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Alphabet Soup Series, Part 14 of Many: NAx

Elizabeth Baldwin

This week, we’ll do a quick look at the use of “NA” in our industry. The two most familiar terms are probably NAUF and NAF. NAUF is No Added Urea Formaldehyde and NAF is No Added Formaldehyde. Clearly the “NA” is “No Added.” You can have other No Added features (no added sodium is a familiar food claim), but for us, we’re mostly looking at formaldehyde.

Remember that there is naturally occurring formaldehyde in just about everything. We need to make the distinction between what was already there and what we’ve added in. There is no “formaldehyde-free floor,” but you can have one where you have not added any more to the product.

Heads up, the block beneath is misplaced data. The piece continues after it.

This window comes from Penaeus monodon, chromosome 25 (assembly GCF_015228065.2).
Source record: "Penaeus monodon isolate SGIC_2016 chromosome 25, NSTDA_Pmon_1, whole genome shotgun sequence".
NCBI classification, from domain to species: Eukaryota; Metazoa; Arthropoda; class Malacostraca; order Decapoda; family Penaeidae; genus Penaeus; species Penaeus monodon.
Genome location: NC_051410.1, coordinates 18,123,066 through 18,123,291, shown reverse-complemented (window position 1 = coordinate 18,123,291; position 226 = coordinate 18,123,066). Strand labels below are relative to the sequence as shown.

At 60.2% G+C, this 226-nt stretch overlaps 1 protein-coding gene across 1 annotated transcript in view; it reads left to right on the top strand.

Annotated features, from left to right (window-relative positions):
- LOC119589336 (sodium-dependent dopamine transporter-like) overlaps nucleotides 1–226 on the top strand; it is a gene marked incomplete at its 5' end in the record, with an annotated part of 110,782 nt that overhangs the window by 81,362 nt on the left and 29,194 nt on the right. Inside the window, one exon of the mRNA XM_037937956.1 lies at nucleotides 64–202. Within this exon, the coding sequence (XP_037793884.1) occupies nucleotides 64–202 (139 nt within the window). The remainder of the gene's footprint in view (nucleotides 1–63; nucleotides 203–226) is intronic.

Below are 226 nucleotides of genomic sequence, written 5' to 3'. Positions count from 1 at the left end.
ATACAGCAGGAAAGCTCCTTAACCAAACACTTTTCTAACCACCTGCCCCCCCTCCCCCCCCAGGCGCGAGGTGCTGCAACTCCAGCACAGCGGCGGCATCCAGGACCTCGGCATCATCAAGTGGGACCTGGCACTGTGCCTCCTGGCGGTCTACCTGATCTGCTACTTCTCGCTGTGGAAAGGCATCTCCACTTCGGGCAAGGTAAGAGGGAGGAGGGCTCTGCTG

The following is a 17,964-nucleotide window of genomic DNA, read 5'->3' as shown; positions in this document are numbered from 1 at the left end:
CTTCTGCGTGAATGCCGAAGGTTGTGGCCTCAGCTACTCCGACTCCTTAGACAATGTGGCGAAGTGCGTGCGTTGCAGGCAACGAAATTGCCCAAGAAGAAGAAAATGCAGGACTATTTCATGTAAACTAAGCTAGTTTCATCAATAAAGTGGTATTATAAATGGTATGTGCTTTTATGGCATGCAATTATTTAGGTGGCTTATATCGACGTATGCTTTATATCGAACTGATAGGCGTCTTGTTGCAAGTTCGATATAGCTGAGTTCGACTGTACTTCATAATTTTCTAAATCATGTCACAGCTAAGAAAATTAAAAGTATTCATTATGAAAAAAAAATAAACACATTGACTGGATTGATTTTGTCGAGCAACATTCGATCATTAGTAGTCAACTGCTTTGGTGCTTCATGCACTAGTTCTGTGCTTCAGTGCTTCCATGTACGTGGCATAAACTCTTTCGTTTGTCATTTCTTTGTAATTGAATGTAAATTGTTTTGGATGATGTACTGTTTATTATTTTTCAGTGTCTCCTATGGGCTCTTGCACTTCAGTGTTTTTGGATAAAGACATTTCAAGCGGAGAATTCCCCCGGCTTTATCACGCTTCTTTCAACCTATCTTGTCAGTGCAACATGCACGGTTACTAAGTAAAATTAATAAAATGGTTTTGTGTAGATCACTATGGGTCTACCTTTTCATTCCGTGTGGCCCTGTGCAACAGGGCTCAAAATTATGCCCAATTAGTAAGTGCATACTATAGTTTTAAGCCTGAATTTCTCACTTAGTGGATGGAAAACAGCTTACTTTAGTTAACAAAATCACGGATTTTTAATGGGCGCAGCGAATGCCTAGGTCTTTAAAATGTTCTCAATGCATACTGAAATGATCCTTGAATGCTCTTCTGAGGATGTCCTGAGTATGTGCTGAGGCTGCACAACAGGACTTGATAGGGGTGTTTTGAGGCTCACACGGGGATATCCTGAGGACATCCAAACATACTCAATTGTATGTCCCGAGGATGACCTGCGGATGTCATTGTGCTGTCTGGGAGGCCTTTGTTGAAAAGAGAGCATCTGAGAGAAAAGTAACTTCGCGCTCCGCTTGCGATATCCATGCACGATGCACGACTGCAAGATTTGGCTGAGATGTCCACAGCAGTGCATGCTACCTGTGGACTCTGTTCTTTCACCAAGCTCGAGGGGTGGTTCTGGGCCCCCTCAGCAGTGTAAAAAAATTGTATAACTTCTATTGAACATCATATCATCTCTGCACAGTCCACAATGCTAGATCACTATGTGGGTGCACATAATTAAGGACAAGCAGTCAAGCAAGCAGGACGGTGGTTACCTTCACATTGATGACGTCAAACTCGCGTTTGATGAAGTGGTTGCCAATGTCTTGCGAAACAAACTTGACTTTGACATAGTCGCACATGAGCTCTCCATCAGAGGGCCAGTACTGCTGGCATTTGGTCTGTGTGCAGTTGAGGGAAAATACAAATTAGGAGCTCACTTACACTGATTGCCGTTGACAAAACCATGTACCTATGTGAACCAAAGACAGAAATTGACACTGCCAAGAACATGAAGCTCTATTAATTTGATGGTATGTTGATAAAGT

There are typically three types of formaldehyde glue combinations used by the wood industry: urea formaldehyde, phenol formaldehyde and melamine formaldehyde. (Melamine formaldehyde also comes in a version of melamine urea formaldehyde, referred to as MUF, which is very commonly the glue used in our MDF flooring cores.) As a general rule of thumb, the bonds in the urea formaldehyde combination are weaker, so over time the emission levels of free formaldehyde are a bit higher. In the original development of air quality standards, people looked at formaldehyde glues as undesirable and urea formaldehyde glue as an absolute “no-no.” That’s why there is a special notation for NAUF but we don’t bother to make note of NAPF or NAMF.
And since we’re talking formaldehyde acronyms, I’ll toss in one more for free this week: ULEF. That’s Ultra Low Emitting Formaldehyde (it tops out at 0.04 ppm under CARB, where a regular CARB certification for plywood is 0.05 ppm.) ULEF can be any type of formaldehyde glue (and it is often PF or MUF), but rather than looking at what went in, the testing is checking what went out, i.e. that the emissions were extra low.

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